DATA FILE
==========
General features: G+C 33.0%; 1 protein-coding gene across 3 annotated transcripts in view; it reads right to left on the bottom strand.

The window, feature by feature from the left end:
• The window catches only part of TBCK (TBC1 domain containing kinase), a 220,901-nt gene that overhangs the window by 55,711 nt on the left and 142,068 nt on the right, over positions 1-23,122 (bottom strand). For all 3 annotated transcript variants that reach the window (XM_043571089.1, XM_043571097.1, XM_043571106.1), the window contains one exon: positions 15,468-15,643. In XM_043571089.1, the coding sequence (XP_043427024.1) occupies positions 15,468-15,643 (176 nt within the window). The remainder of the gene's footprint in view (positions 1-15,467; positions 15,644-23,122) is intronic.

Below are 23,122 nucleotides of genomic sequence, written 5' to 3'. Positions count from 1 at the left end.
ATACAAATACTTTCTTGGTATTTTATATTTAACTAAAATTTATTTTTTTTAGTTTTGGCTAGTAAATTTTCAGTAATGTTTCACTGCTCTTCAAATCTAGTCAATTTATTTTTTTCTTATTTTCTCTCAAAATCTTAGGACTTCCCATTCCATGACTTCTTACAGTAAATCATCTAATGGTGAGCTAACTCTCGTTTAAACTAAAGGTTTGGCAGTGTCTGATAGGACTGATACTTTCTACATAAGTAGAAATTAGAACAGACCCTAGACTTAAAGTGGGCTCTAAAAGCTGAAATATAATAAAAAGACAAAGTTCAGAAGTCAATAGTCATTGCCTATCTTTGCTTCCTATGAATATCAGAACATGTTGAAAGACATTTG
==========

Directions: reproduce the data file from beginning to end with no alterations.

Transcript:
General features: G+C 33.0%; 1 protein-coding gene across 3 annotated transcripts in view; it reads right to left on the bottom strand.

The window, feature by feature from the left end:
• The window catches only part of TBCK (TBC1 domain containing kinase), a 220,901-nt gene that overhangs the window by 55,711 nt on the left and 142,068 nt on the right, over positions 1-23,122 (bottom strand). For all 3 annotated transcript variants that reach the window (XM_043571089.1, XM_043571097.1, XM_043571106.1), the window contains one exon: positions 15,468-15,643. In XM_043571089.1, the coding sequence (XP_043427024.1) occupies positions 15,468-15,643 (176 nt within the window). The remainder of the gene's footprint in view (positions 1-15,467; positions 15,644-23,122) is intronic.

Below are 23,122 nucleotides of genomic sequence, written 5' to 3'. Positions count from 1 at the left end.
ATACAAATACTTTCTTGGTATTTTATATTTAACTAAAATTTATTTTTTTTAGTTTTGGCTAGTAAATTTTCAGTAATGTTTCACTGCTCTTCAAATCTAGTCAATTTATTTTTTTCTTATTTTCTCTCAAAATCTTAGGACTTCCCATTCCATGACTTCTTACAGTAAATCATCTAATGGTGAGCTAACTCTCGTTTAAACTAAAGGTTTGGCAGTGTCTGATAGGACTGATACTTTCTACATAAGTAGAAATTAGAACAGACCCTAGACTTAAAGTGGGCTCTAAAAGCTGAAATATAATAAAAAGACAAAGTTCAGAAGTCAATAGTCATTGCCTATCTTTGCTTCCTATGAATATCAGAACATGTTGAAAGACATTTG